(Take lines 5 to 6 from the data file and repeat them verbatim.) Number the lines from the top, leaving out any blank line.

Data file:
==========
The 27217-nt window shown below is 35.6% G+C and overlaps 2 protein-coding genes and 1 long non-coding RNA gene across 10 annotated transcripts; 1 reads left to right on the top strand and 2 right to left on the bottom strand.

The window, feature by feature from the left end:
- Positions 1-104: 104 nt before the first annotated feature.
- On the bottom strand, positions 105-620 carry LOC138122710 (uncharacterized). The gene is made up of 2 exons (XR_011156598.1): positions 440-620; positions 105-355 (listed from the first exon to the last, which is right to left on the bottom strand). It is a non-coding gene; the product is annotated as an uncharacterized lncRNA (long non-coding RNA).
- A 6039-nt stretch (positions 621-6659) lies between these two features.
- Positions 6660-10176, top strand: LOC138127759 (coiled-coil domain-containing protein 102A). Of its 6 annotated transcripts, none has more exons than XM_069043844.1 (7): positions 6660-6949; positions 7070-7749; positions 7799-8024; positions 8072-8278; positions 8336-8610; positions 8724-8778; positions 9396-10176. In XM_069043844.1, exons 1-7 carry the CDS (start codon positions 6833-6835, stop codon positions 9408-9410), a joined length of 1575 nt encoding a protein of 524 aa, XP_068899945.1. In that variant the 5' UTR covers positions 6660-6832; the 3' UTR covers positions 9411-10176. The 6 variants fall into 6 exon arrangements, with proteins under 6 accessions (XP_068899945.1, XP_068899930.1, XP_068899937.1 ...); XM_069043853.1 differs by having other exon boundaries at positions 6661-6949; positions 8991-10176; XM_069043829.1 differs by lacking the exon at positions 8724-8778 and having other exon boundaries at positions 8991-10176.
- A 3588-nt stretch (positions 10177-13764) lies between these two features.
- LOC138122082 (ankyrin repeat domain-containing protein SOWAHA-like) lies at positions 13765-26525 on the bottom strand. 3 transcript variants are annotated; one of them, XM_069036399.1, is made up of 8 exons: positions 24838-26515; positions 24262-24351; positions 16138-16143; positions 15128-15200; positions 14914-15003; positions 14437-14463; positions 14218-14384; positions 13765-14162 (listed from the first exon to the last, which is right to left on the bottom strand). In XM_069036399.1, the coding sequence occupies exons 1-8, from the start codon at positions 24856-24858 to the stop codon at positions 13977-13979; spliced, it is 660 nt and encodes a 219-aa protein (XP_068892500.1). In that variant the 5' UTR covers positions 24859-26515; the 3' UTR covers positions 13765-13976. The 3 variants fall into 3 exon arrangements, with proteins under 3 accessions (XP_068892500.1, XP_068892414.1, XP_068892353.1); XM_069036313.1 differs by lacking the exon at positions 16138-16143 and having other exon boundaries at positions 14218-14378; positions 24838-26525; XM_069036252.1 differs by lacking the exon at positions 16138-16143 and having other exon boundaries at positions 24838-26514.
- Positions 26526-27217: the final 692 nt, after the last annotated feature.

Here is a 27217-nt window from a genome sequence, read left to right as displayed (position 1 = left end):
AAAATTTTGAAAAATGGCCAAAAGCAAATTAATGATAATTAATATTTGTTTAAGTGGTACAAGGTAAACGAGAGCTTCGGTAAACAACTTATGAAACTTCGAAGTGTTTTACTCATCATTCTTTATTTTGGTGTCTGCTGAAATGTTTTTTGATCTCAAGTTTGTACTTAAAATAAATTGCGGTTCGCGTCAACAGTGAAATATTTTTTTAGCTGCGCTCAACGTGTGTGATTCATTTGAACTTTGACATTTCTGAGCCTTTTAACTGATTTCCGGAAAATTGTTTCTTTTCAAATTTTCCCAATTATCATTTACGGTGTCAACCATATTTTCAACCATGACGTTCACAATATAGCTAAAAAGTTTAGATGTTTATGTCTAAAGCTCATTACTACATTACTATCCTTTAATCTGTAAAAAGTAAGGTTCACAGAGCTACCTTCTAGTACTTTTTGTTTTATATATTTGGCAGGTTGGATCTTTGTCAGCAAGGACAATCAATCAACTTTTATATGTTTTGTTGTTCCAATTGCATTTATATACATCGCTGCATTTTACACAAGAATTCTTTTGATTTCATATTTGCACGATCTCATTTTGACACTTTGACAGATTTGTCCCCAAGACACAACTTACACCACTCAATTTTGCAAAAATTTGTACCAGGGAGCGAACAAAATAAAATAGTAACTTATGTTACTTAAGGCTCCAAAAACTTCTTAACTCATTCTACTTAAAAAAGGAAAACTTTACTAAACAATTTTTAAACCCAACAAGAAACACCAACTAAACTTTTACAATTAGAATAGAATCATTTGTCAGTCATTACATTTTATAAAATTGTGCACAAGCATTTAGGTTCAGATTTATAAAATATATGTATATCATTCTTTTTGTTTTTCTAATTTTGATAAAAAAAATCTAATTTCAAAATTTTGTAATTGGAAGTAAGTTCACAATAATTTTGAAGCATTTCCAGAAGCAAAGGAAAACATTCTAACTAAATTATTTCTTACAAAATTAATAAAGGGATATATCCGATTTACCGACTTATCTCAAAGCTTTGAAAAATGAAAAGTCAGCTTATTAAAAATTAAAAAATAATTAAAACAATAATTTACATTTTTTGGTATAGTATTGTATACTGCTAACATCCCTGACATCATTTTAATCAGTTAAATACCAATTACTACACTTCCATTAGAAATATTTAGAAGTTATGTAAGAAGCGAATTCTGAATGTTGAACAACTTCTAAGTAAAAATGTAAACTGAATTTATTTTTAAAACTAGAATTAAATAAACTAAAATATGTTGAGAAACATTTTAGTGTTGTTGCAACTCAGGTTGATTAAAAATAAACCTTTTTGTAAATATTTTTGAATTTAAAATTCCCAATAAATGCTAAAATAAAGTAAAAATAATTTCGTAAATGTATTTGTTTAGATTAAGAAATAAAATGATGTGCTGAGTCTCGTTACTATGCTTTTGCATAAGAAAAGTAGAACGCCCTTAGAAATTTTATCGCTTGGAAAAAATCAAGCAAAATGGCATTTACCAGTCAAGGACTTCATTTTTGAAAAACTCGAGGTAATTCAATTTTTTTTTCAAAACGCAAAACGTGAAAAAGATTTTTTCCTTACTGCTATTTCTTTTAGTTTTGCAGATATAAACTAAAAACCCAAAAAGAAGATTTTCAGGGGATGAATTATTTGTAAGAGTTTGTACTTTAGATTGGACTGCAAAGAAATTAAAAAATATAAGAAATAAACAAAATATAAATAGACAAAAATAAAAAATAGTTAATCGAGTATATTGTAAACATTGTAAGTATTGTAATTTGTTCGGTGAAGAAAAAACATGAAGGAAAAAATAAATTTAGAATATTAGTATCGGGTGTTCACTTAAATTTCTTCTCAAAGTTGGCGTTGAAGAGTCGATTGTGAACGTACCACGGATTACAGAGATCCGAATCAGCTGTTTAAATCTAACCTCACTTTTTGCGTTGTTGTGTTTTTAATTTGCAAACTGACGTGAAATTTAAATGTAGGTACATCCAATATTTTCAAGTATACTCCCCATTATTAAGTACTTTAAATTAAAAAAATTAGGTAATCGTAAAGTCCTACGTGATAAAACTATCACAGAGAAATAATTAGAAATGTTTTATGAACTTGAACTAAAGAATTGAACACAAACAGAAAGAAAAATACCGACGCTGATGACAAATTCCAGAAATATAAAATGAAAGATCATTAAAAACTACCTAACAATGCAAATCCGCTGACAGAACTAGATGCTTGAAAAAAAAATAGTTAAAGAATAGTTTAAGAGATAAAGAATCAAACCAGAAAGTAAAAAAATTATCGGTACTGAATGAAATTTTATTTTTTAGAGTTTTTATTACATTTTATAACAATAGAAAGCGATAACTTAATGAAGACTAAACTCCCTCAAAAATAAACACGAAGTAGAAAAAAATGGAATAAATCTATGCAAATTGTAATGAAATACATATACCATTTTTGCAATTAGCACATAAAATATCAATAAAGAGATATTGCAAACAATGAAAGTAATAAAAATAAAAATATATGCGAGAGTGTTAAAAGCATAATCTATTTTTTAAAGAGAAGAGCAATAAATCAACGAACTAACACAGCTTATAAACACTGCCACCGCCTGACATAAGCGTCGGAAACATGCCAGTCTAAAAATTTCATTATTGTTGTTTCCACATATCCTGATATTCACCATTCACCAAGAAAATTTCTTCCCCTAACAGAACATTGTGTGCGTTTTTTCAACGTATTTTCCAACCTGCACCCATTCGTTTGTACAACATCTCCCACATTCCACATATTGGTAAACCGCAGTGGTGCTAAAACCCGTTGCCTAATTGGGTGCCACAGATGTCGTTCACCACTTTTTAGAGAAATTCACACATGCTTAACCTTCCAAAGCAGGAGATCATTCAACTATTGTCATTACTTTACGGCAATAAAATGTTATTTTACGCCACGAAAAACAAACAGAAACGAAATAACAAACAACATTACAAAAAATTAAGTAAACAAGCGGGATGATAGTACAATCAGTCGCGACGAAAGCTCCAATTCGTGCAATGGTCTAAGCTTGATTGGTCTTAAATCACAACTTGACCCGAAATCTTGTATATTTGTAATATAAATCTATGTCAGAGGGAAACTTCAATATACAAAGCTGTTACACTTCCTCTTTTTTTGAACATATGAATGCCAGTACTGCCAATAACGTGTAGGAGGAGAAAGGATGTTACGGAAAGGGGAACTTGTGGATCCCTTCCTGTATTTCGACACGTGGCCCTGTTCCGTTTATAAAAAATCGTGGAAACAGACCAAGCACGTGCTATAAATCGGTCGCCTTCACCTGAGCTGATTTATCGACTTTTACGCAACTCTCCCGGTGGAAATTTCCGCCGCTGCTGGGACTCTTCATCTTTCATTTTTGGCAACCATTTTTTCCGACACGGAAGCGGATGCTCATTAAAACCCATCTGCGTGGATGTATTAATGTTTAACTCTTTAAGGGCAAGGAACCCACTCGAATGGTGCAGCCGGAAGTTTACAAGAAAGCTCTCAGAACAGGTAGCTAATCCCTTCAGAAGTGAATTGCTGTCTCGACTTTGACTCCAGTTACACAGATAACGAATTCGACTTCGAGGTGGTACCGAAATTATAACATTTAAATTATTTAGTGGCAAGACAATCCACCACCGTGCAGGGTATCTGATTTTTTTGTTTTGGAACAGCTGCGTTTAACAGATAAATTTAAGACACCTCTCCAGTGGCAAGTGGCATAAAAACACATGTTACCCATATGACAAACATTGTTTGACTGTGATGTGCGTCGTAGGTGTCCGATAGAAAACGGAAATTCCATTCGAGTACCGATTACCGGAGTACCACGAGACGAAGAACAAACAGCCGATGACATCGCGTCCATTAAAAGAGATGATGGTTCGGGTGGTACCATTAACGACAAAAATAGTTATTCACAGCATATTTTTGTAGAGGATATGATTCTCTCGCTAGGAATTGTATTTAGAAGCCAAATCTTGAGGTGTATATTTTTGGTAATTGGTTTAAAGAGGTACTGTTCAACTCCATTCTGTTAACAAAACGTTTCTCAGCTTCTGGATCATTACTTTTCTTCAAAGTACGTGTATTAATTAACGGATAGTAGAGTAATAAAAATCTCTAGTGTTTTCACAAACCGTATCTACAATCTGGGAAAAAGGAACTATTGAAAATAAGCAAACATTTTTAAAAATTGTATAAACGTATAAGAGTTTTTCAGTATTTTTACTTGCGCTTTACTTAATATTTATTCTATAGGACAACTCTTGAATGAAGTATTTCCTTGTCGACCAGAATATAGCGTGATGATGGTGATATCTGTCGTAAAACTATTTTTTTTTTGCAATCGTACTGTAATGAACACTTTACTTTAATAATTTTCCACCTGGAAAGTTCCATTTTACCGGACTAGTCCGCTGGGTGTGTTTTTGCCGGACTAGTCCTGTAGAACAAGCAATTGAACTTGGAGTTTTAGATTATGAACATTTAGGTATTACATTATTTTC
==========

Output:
- A 6039-nt stretch (positions 621-6659) lies between these two features.
- Positions 6660-10176, top strand: LOC138127759 (coiled-coil domain-containing protein 102A). Of its 6 annotated transcripts, none has more exons than XM_069043844.1 (7): positions 6660-6949; positions 7070-7749; positions 7799-8024; positions 8072-8278; positions 8336-8610; positions 8724-8778; positions 9396-10176. In XM_069043844.1, exons 1-7 carry the CDS (start codon positions 6833-6835, stop codon positions 9408-9410), a joined length of 1575 nt encoding a protein of 524 aa, XP_068899945.1. In that variant the 5' UTR covers positions 6660-6832; the 3' UTR covers positions 9411-10176. The 6 variants fall into 6 exon arrangements, with proteins under 6 accessions (XP_068899945.1, XP_068899930.1, XP_068899937.1 ...); XM_069043853.1 differs by having other exon boundaries at positions 6661-6949; positions 8991-10176; XM_069043829.1 differs by lacking the exon at positions 8724-8778 and having other exon boundaries at positions 8991-10176.